The Federal Government’s proposed paid parental leave scheme is a positive move for small businesses, but could force a difficult decision on large employers with generous paid leave initiatives already in place, according to Diversity Council Australia CEO, Lisa Annese.
The Coalition’s proposed scheme will give new mothers 26 weeks of paid parental leave (PPL) at their actual salary, or the national minimum wage (whichever is greater), plus superannuation.
Payments are capped at $50,000, and the plan builds on the existing Government-funded scheme, which was introduced under Labor and provides for 18 weeks’ leave at minimum wage, with no superannuation contribution.
While the DCA is extremely supportive of any measure to provide paid leave to new parents, the Government’s proposal has left many employers uncertain about the future of their own PPL initiatives, Annese told HR Daily.
“A lot of our employers already have really good paid parental leave schemes in place so they’re confused as to what they’re going to do. Do they use this as a top-up? Do they scrap their existing scheme? And then, if they do scrap it and replace it with this one, what if a new government comes in and changes it?
“There’s just so many variables and so many unknowns, and so businesses are quite confused and concerned,” she says.
The Government’s plans to fund the scheme through a tax on big businesses is also worrying, given these companies are often ahead of the curve when it comes to their own PPL schemes, Annese says.
“Large companies who are DCA members are concerned that they’re being imposed [with] a significant cost to fund the program and that that’s not fair, because they’re already providing generous paid parental leave programs for their staff members,” she says.
“We’ve actually done a lot of work as a sector to try and get organisations to implement paid parental leave schemes as workplace entitlements, as they would with sick leave [or] with annual leave, and to put them in a position now where they’re going to have to choose is difficult, because if it changes in the future, then do we go back to the drawing board and start again arguing for paid parental leave?”
Annese believes that if the scheme is introduced, employers will choose either to get rid of existing arrangements in favour of the Government initiative, or use them as a supplement.
“For organisations that will choose to top up and keep their schemes in place, well that’s amazing but I don’t know how many of them will be able to afford to do that,” she said.
The Government’s scheme is, however, good news for SMEs, many of which do not have initiatives of their own in place, says Annese.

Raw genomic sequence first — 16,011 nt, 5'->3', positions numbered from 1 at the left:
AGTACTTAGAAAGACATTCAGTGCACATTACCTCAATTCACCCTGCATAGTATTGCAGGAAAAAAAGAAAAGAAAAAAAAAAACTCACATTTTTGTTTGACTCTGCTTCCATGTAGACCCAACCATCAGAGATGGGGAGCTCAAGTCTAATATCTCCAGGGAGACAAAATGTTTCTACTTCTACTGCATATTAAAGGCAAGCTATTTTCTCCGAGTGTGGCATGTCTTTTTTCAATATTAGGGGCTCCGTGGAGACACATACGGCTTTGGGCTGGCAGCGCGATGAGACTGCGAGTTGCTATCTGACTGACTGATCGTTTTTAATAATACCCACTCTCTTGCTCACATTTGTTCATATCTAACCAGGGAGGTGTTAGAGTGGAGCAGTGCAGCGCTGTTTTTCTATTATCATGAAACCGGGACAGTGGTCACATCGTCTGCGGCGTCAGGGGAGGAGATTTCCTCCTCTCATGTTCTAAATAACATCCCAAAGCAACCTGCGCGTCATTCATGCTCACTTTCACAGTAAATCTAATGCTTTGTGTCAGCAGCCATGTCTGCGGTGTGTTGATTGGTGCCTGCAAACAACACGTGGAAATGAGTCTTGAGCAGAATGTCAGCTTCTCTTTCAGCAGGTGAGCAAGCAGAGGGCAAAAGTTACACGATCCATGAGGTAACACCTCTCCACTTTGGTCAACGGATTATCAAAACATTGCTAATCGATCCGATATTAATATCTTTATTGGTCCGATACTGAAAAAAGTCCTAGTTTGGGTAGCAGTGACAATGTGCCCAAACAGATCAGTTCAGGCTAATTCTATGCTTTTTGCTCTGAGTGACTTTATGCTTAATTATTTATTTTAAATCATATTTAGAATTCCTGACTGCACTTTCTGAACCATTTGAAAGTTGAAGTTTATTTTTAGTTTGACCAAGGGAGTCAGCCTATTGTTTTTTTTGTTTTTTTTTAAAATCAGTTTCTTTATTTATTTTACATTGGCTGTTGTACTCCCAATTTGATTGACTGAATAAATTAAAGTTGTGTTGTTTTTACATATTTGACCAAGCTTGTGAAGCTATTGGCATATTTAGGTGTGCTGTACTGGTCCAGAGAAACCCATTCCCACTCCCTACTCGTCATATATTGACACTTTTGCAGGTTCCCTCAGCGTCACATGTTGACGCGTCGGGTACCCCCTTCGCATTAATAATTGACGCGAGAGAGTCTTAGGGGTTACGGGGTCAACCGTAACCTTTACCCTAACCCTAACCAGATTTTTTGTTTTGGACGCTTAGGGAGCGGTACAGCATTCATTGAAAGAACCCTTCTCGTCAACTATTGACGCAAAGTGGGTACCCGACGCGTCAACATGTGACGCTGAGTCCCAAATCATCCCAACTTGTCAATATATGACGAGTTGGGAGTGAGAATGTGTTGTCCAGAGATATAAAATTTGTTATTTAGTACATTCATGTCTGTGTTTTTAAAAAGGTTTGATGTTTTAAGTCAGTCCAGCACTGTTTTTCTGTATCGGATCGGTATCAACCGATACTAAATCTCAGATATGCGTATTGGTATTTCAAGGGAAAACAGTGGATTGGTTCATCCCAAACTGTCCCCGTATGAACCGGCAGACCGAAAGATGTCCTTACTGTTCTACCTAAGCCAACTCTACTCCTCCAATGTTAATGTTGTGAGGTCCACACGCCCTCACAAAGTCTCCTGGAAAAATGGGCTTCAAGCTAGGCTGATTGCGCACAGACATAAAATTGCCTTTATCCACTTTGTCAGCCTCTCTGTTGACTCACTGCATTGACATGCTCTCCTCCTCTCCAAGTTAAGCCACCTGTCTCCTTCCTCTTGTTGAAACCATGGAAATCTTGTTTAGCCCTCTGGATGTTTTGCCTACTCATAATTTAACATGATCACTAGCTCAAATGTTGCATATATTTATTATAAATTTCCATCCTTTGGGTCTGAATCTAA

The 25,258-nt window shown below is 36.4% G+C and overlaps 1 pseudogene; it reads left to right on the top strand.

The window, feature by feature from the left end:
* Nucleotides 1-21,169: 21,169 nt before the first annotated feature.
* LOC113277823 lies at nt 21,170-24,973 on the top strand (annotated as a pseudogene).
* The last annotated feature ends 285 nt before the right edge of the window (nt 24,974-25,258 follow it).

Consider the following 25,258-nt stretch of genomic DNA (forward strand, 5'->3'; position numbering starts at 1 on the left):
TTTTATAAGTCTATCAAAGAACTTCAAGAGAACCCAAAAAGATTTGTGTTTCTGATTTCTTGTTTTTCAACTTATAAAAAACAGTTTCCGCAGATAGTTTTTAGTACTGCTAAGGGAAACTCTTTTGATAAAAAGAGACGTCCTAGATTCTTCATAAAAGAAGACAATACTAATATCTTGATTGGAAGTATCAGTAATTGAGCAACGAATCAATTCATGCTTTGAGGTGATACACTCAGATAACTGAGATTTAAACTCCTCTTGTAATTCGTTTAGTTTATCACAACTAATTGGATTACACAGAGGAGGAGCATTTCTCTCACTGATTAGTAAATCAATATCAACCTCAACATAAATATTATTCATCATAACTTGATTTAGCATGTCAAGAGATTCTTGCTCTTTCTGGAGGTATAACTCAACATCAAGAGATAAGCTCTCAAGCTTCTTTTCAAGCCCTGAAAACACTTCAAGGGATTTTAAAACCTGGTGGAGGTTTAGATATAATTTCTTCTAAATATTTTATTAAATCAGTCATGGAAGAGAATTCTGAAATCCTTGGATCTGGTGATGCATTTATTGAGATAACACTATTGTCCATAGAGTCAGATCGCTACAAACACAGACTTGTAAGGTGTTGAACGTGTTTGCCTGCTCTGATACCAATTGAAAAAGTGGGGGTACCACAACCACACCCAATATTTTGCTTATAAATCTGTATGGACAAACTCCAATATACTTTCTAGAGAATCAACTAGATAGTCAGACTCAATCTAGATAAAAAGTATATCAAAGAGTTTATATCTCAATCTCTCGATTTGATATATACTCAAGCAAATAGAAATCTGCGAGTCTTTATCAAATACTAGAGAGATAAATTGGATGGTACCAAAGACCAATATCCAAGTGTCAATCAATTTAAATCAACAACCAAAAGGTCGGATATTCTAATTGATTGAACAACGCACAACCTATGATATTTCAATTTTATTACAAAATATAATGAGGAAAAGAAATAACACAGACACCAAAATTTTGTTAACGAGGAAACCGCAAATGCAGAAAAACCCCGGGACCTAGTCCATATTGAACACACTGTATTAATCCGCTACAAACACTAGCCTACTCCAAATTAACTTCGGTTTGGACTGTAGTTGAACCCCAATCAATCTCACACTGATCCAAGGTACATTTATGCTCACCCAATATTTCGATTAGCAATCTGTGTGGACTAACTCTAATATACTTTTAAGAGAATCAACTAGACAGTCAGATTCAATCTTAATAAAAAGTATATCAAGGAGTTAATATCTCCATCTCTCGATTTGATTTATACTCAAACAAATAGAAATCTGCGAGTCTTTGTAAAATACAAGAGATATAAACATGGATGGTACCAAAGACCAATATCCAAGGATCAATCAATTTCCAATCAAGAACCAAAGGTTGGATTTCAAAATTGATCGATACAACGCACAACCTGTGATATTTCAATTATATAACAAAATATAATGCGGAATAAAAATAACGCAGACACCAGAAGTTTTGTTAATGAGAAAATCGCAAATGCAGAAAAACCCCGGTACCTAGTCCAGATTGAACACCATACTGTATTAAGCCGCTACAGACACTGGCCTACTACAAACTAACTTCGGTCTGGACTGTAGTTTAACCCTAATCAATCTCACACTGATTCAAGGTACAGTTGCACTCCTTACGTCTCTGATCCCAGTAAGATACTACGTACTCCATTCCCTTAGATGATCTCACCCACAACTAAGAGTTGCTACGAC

“The people who’ll benefit most from this are smaller businesses, and I suppose for them it’s a different question altogether,” she says.
“It obviously will help small businesses, because employees will be able to take paid parental leave at their replacement wage. So that’s a major win for them and they don’t need to bear the burden of the cost.”
Childcare a higher priority for employees
Feedback from DCA members suggests childcare improvements are a higher priority for new parents than a more generous PPL scheme, says Annese.
“Most of our members already have PPL schemes in place, and so they think it’s overkill and they’d prefer that the money went into childcare,” she says.
Consultation with DCA members for its submission to the Productivity Commission’s ongoing review into childcare highlighted three key areas in which improvements are needed: affordability, accessibility and availability.
“Really what their staff members are telling us [is] what they need to continue engaging in the workplace is not a focus on parental leave now, but a focus on childcare,” Annese says.
“The three pillars that come up all the time are around the availability of childcare, which has a lot to do with regulation; the accessibility of childcare, so not enough childcare spaces basically; and the affordability of childcare, so the push from certain individuals who want to see the tax system reformed so that childcare can be either legitimately claimed as a work expense, or that there’s some other sort of tax restructure that makes it more affordable.”
Superannuation addition a win
One big positive the proposed PPL scheme has over the existing Government-funded arrangement is the addition of superannuation, added Annese.
“[Mothers will] have access to superannuation, which is something that lots of paid parental schemes have not had in the past,” she says.
“Including superannuation into paid parental leave is important, because that’s one of the things that contributes to a labour market work-gap deficit in terms of pay for women by the end of their careers.”
First published: 24th June 2014
Source: HR Daily